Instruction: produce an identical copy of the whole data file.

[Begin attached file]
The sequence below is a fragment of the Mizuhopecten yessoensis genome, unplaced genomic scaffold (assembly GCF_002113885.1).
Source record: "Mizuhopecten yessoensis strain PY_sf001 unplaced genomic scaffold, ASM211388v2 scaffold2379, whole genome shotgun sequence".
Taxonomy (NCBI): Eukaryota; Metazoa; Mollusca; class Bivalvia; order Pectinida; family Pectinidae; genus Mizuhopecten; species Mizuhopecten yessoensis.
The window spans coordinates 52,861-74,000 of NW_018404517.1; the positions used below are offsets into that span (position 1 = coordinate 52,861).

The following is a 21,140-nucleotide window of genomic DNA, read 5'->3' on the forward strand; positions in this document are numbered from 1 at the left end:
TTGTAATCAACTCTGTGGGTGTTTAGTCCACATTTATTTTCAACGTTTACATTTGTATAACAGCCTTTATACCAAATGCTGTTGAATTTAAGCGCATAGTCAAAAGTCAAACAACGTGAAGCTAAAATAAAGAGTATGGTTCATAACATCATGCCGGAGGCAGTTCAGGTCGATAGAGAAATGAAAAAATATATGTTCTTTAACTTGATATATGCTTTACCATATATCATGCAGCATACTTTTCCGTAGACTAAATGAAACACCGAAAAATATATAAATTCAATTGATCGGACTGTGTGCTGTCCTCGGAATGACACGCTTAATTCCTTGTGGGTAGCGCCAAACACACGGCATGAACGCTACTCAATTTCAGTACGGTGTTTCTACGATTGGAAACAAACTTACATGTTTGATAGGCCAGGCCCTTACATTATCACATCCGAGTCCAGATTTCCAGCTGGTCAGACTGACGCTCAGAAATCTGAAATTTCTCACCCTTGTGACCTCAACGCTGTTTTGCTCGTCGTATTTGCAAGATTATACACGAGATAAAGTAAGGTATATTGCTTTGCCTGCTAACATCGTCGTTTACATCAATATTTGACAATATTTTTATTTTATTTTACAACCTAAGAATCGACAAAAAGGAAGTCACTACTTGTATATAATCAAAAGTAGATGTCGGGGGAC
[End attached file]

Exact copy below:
The sequence below is a fragment of the Mizuhopecten yessoensis genome, unplaced genomic scaffold (assembly GCF_002113885.1).
Source record: "Mizuhopecten yessoensis strain PY_sf001 unplaced genomic scaffold, ASM211388v2 scaffold2379, whole genome shotgun sequence".
Taxonomy (NCBI): Eukaryota; Metazoa; Mollusca; class Bivalvia; order Pectinida; family Pectinidae; genus Mizuhopecten; species Mizuhopecten yessoensis.
The window spans coordinates 52,861-74,000 of NW_018404517.1; the positions used below are offsets into that span (position 1 = coordinate 52,861).

The following is a 21,140-nucleotide window of genomic DNA, read 5'->3' on the forward strand; positions in this document are numbered from 1 at the left end:
TTGTAATCAACTCTGTGGGTGTTTAGTCCACATTTATTTTCAACGTTTACATTTGTATAACAGCCTTTATACCAAATGCTGTTGAATTTAAGCGCATAGTCAAAAGTCAAACAACGTGAAGCTAAAATAAAGAGTATGGTTCATAACATCATGCCGGAGGCAGTTCAGGTCGATAGAGAAATGAAAAAATATATGTTCTTTAACTTGATATATGCTTTACCATATATCATGCAGCATACTTTTCCGTAGACTAAATGAAACACCGAAAAATATATAAATTCAATTGATCGGACTGTGTGCTGTCCTCGGAATGACACGCTTAATTCCTTGTGGGTAGCGCCAAACACACGGCATGAACGCTACTCAATTTCAGTACGGTGTTTCTACGATTGGAAACAAACTTACATGTTTGATAGGCCAGGCCCTTACATTATCACATCCGAGTCCAGATTTCCAGCTGGTCAGACTGACGCTCAGAAATCTGAAATTTCTCACCCTTGTGACCTCAACGCTGTTTTGCTCGTCGTATTTGCAAGATTATACACGAGATAAAGTAAGGTATATTGCTTTGCCTGCTAACATCGTCGTTTACATCAATATTTGACAATATTTTTATTTTATTTTACAACCTAAGAATCGACAAAAAGGAAGTCACTACTTGTATATAATCAAAAGTAGATGTCGGGGGAC